Anonymous Mom: An Open Letter To My Bipolar Husband

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bipolar husbandAnonymous Mom is a weekly column of motherhood confessions, indiscretions, and parental shortcomings selected by Mommyish editors. Under this unanimous byline, readers can share their own stories, secrets, and moments of weakness with complete anonymity.

Dear Bipolar Husband,

I know you’re probably going to read this some day, so before I start, let me say that I’m not talking about leaving you. This isn’t an I-hate-my-husband letter. Just read it.

I wish you weren’t bipolar, but I also wish all of my womanly measurements fell neatly in the mid-30s. You’re never going to stop being bipolar, and I’m never going to be able to wear a bikini without looking like a lumpy loaf of white bread. That’s how I see your problem, as just another part of you. You look past my weight, even appreciate it at times, and I spend very little of my day worrying about the fact that you have a chemical imbalance. You watched all the gruesome and disgusting things that happened to my body when it pushed out your child. Why is it so bad that I see you sob?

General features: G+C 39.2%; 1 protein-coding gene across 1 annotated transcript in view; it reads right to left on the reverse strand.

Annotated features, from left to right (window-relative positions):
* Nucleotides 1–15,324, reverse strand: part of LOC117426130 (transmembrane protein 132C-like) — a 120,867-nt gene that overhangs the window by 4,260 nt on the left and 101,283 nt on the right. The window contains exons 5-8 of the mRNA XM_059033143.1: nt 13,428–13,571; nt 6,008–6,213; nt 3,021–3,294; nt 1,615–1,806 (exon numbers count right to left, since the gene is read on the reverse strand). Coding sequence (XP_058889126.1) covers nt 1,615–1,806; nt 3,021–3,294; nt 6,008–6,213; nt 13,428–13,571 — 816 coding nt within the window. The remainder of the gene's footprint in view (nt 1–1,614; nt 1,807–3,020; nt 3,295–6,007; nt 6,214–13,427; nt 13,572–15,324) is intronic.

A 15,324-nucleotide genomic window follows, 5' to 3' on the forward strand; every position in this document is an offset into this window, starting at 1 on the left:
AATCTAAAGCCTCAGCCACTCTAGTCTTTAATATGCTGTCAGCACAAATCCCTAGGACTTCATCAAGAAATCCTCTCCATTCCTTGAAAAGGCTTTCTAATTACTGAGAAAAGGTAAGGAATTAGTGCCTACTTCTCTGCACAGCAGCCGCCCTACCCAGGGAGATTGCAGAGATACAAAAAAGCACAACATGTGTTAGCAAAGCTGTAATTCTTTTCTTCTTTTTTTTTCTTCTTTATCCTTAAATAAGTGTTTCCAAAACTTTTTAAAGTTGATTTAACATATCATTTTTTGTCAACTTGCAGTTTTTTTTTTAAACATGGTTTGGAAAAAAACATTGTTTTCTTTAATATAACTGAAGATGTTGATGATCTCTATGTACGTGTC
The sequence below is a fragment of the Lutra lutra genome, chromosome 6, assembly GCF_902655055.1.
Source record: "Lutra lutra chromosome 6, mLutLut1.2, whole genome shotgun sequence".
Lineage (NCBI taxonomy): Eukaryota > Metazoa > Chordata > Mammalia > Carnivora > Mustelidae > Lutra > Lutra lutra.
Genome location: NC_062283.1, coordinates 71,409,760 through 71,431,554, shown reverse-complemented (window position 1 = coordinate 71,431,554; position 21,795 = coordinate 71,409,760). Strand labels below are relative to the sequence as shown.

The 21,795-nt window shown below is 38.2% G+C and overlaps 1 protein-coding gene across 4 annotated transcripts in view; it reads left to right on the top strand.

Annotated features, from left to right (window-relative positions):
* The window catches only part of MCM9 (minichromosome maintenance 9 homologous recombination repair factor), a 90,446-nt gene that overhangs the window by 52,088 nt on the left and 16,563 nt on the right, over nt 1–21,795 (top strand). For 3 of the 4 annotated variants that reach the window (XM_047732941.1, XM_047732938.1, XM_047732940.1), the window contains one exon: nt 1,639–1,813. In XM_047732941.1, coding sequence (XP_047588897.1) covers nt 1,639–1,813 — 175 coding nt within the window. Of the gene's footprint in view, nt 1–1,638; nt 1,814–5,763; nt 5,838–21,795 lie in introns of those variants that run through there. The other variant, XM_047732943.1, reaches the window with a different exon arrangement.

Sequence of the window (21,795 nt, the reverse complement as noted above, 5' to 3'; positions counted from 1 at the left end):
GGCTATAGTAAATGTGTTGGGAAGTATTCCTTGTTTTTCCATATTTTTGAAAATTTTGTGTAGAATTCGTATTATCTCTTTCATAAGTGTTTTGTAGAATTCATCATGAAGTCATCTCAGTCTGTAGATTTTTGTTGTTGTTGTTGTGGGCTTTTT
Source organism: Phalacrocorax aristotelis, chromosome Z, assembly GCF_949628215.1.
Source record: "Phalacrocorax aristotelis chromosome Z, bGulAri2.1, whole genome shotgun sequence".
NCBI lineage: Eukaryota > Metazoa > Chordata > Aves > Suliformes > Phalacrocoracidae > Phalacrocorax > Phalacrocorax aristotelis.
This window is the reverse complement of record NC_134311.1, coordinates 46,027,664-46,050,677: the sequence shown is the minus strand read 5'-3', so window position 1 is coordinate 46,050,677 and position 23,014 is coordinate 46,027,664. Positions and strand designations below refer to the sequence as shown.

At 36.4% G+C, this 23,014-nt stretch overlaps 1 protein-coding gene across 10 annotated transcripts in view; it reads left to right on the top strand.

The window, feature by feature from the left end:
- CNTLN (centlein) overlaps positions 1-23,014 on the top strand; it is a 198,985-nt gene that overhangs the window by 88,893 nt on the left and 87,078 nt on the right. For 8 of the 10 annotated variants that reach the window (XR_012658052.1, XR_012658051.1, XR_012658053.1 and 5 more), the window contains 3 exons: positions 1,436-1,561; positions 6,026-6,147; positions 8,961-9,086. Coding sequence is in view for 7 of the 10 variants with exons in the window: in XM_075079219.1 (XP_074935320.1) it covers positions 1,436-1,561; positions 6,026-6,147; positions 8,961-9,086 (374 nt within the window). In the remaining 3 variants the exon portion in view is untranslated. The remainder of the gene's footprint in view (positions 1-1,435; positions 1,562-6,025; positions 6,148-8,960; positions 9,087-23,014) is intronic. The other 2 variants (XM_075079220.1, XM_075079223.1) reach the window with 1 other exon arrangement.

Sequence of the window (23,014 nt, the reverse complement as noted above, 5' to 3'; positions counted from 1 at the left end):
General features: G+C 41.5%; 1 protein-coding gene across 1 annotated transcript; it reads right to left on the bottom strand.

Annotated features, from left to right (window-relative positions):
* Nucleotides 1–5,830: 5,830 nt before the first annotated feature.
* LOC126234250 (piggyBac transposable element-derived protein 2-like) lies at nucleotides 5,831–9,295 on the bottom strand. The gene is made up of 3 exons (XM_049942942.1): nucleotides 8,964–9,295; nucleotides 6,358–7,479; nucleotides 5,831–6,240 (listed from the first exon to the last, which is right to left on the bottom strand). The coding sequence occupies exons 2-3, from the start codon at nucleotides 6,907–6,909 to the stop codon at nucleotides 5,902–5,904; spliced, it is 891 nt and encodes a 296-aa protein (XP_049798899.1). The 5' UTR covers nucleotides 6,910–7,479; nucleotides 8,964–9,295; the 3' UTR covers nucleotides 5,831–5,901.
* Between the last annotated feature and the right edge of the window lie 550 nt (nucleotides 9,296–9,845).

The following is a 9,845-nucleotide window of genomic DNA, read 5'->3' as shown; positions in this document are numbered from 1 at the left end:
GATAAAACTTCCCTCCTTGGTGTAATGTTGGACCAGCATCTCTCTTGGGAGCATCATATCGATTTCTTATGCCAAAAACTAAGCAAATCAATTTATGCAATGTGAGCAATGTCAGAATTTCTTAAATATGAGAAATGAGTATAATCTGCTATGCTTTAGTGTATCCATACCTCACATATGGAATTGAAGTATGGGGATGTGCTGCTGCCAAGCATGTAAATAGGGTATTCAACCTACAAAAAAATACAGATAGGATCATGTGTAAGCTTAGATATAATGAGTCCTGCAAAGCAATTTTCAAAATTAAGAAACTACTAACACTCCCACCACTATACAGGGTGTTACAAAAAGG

You don’t scare me.

I’m the one who sees all of your episodes, all your freak-outs, and I’ve never once been afraid for myself or our daughter. You don’t get violent, you don’t act out. You’ve never struck me, shoved me or done any other kind of physical damage to yourself or others during your episodes. If you had thrown me down the stairs or something, we’d be having a very different conversation. But you don’t do things like that. You’ve never given me a reason to think or believe that you’re even capable of it.

You’re not crazy.

Crazy is being completely unpredictable, doing and acting out irrational things. Your actions, while not always rational, come with a clear set of warning signs. I can see your shifts in moods in colors, like a sunset on a clear day. What you don’t understand, though I’ve tried explaining it before, is that everyone goes through shifts in their moods. Everyone is hyper at times, somber at others. It’s just how we are. Your public exterior, the way you allow people to see you, is no different than everyone else.

No one knows you’re bipolar except your family.

You don’t go through big freak-outs in public. You don’t have meltdowns, and you don’t lose complete control. You worry that people hate you, or don’t trust you because you’re different. It’s not the fact that you’re bipolar that makes people not want to talk to you. It’s the fact that your social skills are terrible. The only reason people don’t want to talk to you is because you act like you don’t want to talk to them. The umbrella shaped like a samurai sword might also have something to do with that.

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